Andy Lees, Microsoft Windows Phone President’s restatement of Microsoft’s tablet positioning has kicked off again the debate as to whether tablets and PCs are one and the same.In past, Microsoft has tried and failed in the tablet marketplace, often using the "PC in a tablet" method. Apple's iPad revolutionized the market, creating an easy-to-use device that prompted others to play catch-up. As a result, 99% of tablets in use now are non-Windows models.
Lees, on Day 2 at the Worldwide Partner Conference in Los Angeles, told the Microsoft partners in attendance that,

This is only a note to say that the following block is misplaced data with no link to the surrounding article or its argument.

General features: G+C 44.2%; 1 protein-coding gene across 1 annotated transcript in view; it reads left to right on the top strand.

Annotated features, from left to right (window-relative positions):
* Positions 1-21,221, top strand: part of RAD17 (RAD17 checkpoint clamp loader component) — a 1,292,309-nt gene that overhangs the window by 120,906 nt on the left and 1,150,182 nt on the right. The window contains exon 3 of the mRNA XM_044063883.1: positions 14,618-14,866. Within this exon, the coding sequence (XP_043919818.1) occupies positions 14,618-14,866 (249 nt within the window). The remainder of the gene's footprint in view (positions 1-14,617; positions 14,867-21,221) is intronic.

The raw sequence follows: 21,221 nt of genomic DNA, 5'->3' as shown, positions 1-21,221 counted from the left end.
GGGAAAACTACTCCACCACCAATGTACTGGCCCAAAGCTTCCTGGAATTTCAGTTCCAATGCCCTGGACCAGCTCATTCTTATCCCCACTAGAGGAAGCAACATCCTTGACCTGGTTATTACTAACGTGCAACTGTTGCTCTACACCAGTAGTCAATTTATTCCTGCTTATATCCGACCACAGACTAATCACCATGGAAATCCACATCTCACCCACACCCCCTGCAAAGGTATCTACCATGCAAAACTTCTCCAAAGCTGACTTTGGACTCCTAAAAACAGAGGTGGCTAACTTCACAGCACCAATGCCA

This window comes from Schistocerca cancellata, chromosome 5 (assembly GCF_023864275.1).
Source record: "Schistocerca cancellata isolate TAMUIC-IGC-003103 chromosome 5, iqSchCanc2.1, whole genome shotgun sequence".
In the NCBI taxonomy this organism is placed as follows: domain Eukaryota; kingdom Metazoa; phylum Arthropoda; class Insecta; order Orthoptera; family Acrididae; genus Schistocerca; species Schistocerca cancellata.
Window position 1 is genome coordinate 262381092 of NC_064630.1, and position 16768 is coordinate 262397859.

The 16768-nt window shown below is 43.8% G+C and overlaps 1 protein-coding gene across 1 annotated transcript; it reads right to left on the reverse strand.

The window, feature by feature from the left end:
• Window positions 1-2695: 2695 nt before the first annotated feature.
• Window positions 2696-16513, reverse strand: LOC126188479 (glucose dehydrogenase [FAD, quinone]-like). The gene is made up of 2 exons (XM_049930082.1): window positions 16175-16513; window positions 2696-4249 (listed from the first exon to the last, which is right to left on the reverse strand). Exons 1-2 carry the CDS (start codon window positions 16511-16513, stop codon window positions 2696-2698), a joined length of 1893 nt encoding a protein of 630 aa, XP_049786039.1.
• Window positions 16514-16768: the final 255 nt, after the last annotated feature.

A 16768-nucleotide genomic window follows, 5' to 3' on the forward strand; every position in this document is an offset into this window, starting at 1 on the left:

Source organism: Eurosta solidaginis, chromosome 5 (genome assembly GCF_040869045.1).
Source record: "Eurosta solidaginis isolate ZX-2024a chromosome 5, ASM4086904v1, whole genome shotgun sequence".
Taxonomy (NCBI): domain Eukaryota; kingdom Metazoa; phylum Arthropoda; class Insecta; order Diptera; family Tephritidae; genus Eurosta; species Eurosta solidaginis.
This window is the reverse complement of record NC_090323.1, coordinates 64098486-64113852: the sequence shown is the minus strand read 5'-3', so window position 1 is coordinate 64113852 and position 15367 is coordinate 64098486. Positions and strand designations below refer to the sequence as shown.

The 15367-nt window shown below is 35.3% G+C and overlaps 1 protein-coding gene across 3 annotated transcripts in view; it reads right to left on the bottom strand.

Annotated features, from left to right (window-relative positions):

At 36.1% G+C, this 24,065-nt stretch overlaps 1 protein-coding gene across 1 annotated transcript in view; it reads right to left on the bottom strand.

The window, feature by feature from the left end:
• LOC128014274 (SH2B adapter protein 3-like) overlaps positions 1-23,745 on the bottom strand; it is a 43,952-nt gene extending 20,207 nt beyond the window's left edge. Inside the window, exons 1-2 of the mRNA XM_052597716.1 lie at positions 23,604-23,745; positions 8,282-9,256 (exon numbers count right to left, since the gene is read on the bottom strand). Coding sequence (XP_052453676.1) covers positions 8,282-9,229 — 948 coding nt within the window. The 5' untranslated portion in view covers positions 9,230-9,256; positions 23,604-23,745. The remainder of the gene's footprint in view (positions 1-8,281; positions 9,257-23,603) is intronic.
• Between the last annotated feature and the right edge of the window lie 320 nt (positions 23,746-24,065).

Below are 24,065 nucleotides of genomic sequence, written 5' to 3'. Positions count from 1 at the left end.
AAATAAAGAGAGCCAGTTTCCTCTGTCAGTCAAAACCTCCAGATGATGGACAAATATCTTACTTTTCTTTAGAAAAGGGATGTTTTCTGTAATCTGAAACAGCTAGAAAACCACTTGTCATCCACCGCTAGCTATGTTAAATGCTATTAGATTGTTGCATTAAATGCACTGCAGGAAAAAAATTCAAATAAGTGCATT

Now, a lot of people have asked me, are we going to produce a phone that is a tablet? You know, are we going to use Windows Phone 7 to produce tablets? Well, that is in conflict with this strategy. We view a tablet as a sort of PC. We want people to be able to do the sorts of things that they expect on a PC on a tablet, things like networking to be able to connect to networks, and utilize networking tools, to get USB drives and plot them into the tablet. To be able to do things like printing, all of the things using Office, using all of the things you would expect from a PC and provide a hybrid about how you can do that with the tablet, as well.
Device manufacturers that may otherwise be interested in building an easy-to-use Windows tablet have migrated to the Android or WebOS platforms. Lees statement killed any hope for a tablet based on the WP OS, and bringing manufacturer back around to Windows now could be difficult.
[Source: Microsoft Press]